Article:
Mayor’s vetoes the result of poor leadership
|Waukesha Freeman 11/07/2013, Page A08|
| Mayor’s vetoes the result of poor leadership
Scrima’s grandstanding creates unnecessary tension
On Tuesday night the Waukesha Common Council voted to override Mayor Jeff Scrima’s vetoes of the increases in salaries for the mayor and the aldermen. The increases will not take effect until a new term in office.
In defending his vetoes, the mayor explained that household income in the city has been going down in each of the last several years. He said now wasn’t the time for the increases.
The council members challenged the mayor to follow through on his logic. Was he planning on vetoing the income increases for city employees? Scrima attempted to have City Attorney Curt Meitz throw him a lifeline to avoid answering the question, but Meitz said the question was allowable.
Of course, the city attorney having any say over what is acceptable debate at the Common Council meetings is an absurdity, but nonetheless the question remained in play and Scrima conceded that no such veto was planned.
Another alderman asked why the mayor did not veto the salary increases for the city attorney and the municipal court judge. Scrima explained that despite the elected nature of their offices, the positions require special skills.
Fortunately for the mayor no special skill is required for his position, a point he made during the debate.
But it was Alderman Kathleen Cummings who probably made the most relevant points of the evening. She raised the question of whether the mayor valued the contributions of the council at all.
Cummings turned Tuesday night’s debate to the process. She said that the mayor could have raised his objections at the committee level and even could have spoken at the Common Council meeting when the pay increases were passed.
Scrima did not, and instead of a collaborative process working with the Common Council, the mayor had turned the process into a publicly adversarial one.
Alderman Joan Francoeur echoed the point about the process, and later took pains to remind everyone that Common Council President Terry Thieme recused himself from the debate regarding the mayoral salary. (Thieme is a declared candidate for mayor.) Scrima answered Francoeur by pointing to the sheets of paper in his hand with the latest census data on wages in Waukesha, saying, “Going to committee meetings does not mean you’re in touch with the real world.”
No, but digging up some last-minute census statistics to justify grandstanding at the last minute doesn’t put a politician in touch with the real world, either.
However, attending a few committee meetings would put the mayor in touch with the members of the Common Council and staff. As the only full-time elected official on the Common Council, the mayor certainly has more time than the aldermen to attend the meetings.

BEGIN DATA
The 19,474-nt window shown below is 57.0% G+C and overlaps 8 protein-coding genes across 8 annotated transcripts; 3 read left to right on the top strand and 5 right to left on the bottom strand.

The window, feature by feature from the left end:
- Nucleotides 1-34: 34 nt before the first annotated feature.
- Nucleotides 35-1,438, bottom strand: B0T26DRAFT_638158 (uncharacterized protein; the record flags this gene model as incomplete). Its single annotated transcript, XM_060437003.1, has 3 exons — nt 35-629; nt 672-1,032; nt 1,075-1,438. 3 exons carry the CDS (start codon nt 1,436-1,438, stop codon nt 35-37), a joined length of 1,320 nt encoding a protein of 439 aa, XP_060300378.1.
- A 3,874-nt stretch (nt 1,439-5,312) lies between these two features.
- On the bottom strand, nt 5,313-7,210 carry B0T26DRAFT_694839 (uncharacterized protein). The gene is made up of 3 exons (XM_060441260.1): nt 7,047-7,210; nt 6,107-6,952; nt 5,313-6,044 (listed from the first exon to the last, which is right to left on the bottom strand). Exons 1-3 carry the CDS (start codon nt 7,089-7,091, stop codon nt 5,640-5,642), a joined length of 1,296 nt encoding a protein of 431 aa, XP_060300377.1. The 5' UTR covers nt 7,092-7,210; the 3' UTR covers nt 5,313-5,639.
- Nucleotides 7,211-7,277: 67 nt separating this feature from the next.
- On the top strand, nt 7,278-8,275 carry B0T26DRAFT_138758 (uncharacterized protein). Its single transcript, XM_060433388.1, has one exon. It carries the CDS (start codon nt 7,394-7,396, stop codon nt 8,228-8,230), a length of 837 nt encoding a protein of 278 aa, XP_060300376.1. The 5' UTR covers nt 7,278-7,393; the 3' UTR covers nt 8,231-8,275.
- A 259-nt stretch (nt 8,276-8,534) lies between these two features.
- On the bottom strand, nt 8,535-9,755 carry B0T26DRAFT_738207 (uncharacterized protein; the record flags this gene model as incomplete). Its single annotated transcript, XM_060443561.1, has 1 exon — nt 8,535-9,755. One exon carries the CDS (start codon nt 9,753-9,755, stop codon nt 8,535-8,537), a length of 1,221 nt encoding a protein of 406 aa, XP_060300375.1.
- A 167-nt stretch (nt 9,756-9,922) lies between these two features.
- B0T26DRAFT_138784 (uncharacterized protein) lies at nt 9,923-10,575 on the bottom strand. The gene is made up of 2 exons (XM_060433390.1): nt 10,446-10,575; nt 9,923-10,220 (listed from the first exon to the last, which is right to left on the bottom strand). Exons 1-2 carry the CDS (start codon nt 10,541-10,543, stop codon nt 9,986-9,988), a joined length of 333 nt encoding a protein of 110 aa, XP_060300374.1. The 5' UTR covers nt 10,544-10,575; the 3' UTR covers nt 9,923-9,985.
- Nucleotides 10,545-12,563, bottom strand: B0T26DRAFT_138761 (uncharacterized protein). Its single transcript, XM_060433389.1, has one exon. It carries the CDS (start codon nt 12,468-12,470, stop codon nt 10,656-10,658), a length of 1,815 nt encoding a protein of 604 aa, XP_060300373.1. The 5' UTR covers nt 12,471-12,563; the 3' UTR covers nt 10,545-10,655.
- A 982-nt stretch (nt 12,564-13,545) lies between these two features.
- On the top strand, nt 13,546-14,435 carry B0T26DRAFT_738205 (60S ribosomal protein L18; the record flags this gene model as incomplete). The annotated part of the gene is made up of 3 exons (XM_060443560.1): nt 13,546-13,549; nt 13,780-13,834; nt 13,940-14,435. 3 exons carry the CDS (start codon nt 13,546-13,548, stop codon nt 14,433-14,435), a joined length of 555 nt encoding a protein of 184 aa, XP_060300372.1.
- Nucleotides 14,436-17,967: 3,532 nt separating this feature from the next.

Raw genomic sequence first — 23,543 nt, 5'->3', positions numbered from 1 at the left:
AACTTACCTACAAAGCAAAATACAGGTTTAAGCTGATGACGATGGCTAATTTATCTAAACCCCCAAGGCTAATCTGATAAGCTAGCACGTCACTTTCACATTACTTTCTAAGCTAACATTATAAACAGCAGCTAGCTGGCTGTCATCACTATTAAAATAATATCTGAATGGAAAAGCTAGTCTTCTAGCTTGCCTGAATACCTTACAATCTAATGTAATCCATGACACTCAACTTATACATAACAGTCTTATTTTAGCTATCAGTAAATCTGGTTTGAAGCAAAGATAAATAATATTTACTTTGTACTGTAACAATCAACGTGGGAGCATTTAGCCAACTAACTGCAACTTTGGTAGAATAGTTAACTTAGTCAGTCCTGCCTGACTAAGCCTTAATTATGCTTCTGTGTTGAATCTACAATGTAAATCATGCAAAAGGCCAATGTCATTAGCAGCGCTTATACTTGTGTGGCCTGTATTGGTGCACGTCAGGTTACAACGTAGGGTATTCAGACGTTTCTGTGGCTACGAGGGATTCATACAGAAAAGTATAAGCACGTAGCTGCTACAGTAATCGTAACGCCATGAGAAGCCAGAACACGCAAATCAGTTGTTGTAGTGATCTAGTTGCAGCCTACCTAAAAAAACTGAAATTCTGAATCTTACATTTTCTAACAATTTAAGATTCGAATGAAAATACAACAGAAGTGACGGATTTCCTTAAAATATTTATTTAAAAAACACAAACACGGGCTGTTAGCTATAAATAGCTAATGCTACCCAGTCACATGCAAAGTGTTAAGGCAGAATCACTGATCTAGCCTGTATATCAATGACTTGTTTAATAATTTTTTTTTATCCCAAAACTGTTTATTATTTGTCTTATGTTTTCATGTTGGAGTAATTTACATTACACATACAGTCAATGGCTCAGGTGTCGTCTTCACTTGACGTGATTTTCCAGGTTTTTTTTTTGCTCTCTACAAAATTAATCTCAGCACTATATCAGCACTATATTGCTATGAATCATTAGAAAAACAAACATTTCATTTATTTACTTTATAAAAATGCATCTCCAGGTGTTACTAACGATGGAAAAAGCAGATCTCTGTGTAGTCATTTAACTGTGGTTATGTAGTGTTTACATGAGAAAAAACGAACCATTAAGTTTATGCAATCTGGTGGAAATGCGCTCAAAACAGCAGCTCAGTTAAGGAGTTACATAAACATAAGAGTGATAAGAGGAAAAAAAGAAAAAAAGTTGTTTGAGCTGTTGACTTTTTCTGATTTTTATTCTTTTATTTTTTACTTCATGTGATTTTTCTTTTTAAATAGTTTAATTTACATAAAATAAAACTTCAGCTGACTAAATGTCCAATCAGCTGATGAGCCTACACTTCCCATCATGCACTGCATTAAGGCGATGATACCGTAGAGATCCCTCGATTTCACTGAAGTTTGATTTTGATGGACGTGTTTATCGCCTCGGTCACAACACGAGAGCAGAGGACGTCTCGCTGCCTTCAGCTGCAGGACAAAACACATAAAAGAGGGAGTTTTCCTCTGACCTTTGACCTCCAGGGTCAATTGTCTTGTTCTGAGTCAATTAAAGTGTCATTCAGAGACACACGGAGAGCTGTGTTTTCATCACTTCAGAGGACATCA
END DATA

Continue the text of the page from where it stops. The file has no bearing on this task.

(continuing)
If he attended the meetings, Alderman Vance Skinner would not have to wonder if Scrima read the statistics comparing the aldermanic pay with other communities. Scrima could even have raised his supposed concerns about the lack of income growth in the community.
Perhaps Scrima was afraid that some council members might ask him some uncomfortable questions if he attended the committee meetings.
They might have asked him if he still thinks a mayor should only be paid half of what Scrima is being paid now. Maybe they would have taken him at his word and cut the salary accordingly.
The council members on the Human Resources Committee might also have asked Scrima if he thought using his office’s travel and conference budget to pay for educational seminars at Harvard Business School was more than enough extra compensation from the taxpayers that he did not need the raise.
(I hope he declared that money on his income taxes.) Later in the meeting, as if in answer to Cummings’ question about whether Scrima values the Common Council, the mayor could not even remember on what committee Alderman Cory Payne served. So much for the time and consideration Scrima gives to his appointments.
Perhaps the mayor is right. Perhaps now is not the time to be increasing the salaries of our elected officials. Perhaps.
But the case against increasing the salaries needed to be made before the council voted, not after. Scrima may not see the council members’ full monetary value, but he owes his fellow elected officials at least that much respect.
(James Wigderson is a blogger publishing at http://www.wigderson.com and a Waukesha resident. His column runs Thursdays in The Freeman.)